• Create one or more Winter/Christmas urns using a variety of evergreen branches. Find branches with berries and add colour with red dogwood stems and dried hydrangea blossoms.
    • Check mulch levels in gardens. Pull mulch back 3” to 6” from around shrub and tree trunks to discourage rodents. Add more compost or leaves to beds if you have them. It provides winter homes for pollinators and other insects.
    • Order seed catalogues for next spring.
    • I usually recommend that you stock up on Triple-19 fertilizer now, so it is ready to put on your flower beds in March, right after the snow has melted. In early March, call the Markdale Co-Op at 1-519-986-2031 to make sure they have it in stock, or buy some now to be sure you’ll have it in March.

    John Hethrington, Master Gardener Emeritus,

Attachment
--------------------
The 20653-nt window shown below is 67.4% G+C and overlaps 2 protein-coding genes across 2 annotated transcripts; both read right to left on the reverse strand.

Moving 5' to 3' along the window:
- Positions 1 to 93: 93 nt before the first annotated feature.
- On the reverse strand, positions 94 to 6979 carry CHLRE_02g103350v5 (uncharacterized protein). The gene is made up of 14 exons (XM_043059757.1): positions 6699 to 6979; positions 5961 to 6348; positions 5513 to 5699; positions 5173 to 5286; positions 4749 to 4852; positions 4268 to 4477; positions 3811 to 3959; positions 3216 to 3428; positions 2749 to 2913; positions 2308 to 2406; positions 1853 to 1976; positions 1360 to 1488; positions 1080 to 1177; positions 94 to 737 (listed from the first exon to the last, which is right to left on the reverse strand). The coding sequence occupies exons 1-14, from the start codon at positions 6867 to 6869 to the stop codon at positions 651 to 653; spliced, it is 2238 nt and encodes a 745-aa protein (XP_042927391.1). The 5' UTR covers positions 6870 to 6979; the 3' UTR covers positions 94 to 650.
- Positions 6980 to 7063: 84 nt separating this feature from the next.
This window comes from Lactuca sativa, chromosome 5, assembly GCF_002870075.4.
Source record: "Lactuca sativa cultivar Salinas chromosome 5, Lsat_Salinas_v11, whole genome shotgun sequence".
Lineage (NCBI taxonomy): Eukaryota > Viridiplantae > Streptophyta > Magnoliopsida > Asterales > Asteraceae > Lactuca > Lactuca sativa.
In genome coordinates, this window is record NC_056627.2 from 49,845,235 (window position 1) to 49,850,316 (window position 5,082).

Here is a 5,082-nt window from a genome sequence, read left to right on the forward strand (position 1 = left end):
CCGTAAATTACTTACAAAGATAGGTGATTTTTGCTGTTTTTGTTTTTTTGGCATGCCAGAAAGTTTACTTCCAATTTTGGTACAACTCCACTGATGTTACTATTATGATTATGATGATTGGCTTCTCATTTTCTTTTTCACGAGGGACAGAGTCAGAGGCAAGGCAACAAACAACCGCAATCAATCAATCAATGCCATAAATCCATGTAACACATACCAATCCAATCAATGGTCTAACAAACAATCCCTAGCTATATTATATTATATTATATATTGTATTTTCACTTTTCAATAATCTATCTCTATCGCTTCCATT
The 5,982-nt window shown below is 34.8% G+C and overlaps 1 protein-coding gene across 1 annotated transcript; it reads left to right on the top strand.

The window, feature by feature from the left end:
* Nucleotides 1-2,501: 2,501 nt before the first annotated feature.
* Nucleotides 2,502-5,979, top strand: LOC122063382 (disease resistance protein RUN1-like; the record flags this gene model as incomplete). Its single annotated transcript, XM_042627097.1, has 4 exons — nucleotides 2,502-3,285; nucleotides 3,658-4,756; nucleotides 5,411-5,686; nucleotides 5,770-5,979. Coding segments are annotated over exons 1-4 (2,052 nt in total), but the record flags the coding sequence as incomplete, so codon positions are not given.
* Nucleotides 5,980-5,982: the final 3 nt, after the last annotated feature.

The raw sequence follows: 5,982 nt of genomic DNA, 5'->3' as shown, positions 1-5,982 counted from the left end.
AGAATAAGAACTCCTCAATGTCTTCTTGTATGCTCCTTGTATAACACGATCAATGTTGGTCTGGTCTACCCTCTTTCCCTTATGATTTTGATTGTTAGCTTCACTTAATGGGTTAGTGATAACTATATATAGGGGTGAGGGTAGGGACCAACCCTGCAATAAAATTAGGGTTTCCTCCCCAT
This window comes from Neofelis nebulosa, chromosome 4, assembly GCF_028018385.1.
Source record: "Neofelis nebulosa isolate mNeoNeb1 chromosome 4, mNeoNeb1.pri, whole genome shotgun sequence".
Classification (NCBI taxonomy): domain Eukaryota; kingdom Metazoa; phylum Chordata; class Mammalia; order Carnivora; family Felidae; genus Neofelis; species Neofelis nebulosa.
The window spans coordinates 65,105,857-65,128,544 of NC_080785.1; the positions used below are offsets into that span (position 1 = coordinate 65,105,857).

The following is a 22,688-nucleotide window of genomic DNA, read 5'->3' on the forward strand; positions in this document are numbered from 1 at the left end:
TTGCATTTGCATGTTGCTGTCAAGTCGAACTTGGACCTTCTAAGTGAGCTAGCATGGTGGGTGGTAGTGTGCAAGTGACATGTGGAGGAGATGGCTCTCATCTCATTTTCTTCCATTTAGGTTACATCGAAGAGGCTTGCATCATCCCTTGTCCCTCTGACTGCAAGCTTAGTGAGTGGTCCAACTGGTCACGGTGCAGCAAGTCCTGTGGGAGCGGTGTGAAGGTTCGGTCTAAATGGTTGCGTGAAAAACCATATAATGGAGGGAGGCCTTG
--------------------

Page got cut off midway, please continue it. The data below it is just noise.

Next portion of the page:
Past President, Master Gardeners of Ontario



  • October 01, 2023 11:58 AM | Anonymous member (Administrator)


    Things to do in your garden in October.

    Taken from the Ontario Master Gardener Calendar
    by John Hethrington, Master Gardener Emeritus
    Past President, Master Gardeners of Ontario

    Please contact John for more information!

    October Garden Tips:

    • After a warm, no, it was a HOT summer, plus some lovely summer days in September, FALL is definitely here with a possible risk of FROST.
    • There is much talk in the fall about “Putting Your Garden to Bed”—I think they mean preparing your garden for the winter. There is an annual argument among gardeners as to whether you should cut back your perennials, ornamental grasses, etc., in the fall, or leave them tall for “winter interest”, and to feed the birds. However, up here, most perennials are covered by 2 feet of snow, so you can’t see them anyway and there are no seedheads for the birds. Spring Clean-Up can be daunting. There may be wet weather, or a late spring. For these reasons, I am opting for a BIG FALL CLEAN-UP again this year to get a jump on spring 2024.